A Colour Symphony - Symphony No 3
A Colour Symphony was commissioned by the "sinfonischen blasorchester wehdel", Thomas Ratzek, conductor, with funds provided by Stiftung Niedersächsischer Volksbanken und Raiffeisenbanken and Volksbank eG Bremerhaven-Cuxland. They gave the premiere on 22nd November 2014 in the Stadttheater Bremerhaven, in the presence of the composer.
Thomas Ratzek has been the orchestra’s chief conductor since 2006 and has transformed the fortunes, ambitions and abilities of the ensemble. In common with composer Philip Sparke, he sees the large symphonic wind ensemble as the artistic zenith of the genre and, in commissioning this symphony, was specific in his request that it should exploit as full and varied an instrumentation as possible, requesting the inclusion of low woodwinds, harp, piano and celli. To fully exploit this, Sparke had the idea of writing a symphony of ‘colours’, to take advantage of the rich palette of instrumental sounds available to him. There is a medical condition called chromesthesia, which is a neurological phenomenon whereby certain musical sounds and pitches can lead the listener to see certain colours. This is not exactly how Sparke perceives pitches, rather he sees, as do many people, equivalencies between instrumental ‘colour’ (and certain harmonies) and colours of the spectrum. It is these colours that he has utilised in his 3rd Symphony.
Open harmonies and pure instrumental colours characterize the first movement. A horn intones a long solo against clean textures which resolves into C major (the ‘white’ keys of the piano) and reaches a tutti climax. A pastoral interlude leads to a calming of the mood which brings a quiet close.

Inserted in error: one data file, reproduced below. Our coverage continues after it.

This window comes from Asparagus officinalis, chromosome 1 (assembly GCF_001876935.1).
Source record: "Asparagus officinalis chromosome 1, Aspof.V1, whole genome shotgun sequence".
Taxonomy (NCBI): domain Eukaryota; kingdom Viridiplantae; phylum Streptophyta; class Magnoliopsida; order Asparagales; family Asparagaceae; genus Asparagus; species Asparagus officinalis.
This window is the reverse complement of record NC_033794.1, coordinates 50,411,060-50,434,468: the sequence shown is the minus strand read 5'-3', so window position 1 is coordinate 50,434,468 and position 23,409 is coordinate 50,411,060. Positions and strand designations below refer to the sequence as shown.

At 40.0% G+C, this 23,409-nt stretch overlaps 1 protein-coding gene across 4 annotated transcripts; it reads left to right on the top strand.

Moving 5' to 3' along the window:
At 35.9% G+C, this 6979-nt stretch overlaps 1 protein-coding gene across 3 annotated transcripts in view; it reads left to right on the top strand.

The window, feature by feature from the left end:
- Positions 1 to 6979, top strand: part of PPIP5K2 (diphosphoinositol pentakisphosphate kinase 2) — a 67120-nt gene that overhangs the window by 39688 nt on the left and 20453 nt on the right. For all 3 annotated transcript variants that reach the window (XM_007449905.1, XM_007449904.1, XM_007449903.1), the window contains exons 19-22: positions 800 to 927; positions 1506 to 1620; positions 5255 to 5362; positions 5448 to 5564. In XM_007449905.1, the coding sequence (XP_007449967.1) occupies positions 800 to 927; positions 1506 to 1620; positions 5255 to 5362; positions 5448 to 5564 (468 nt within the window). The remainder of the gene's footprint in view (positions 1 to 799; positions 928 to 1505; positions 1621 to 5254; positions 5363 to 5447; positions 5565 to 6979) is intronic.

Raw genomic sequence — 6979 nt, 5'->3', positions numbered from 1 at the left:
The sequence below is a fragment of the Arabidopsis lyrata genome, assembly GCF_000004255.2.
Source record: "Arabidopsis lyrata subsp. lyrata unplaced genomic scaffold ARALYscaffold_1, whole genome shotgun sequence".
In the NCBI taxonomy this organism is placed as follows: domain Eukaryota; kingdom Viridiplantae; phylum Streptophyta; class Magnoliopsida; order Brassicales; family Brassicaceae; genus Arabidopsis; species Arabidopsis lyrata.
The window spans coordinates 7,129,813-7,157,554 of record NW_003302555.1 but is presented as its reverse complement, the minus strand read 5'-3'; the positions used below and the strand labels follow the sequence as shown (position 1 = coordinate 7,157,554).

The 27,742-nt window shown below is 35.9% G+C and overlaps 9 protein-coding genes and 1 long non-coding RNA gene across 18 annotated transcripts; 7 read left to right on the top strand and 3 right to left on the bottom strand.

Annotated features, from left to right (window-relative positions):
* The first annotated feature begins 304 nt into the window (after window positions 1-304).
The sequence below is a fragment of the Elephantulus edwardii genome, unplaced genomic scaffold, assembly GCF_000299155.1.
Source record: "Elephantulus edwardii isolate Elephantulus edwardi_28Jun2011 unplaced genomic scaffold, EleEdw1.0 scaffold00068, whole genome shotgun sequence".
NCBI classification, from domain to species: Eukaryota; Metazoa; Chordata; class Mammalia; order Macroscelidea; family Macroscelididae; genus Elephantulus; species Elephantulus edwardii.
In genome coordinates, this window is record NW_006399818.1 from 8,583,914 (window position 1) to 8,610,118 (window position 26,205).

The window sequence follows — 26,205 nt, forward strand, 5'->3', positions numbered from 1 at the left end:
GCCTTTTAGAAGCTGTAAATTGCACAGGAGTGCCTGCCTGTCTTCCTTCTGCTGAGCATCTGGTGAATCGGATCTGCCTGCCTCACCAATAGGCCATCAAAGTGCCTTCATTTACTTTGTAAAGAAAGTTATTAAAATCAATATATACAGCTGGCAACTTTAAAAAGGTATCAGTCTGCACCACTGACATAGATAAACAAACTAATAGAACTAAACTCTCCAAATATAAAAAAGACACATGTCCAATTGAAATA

The second movement focuses on the higher-pitched instruments of the band, creating a feeling of brightness and sunshine, both in colour and mood. Melodic motives are short and constantly push the musical argument forward, frequently changing key centres and registers. A longer tune in minor mode emerges briefly but the sunshine soon returns to close the movement.
The third movement features only woodwind, percussion and strings, and, although by no means a ‘blues’, has an unremitting feeling of stillness and desolation, which the word ‘blue’ can sometimes conjure up. A long clarinet chorale is echoed by sparse scoring for strings, harp and piano.
In contrast, the fourth movement is for brass and percussion and sees red as the colour of positivity and optimism which characterises most brass writing. The various brass families are featured individually and collectively in energetic fugato passages and blatant fanfares.
The finale is takes the term green from nature, meaning ‘lush, fertile and vibrant’. It mixes the many instrumental colours of the wind band in myriad combinations and, unlike the other movements, is built around rich, rather than primary, colours. Full of drive and energy, the movement is dance-like in character and closes triumphally with brass fanfares under woodwind flourishes.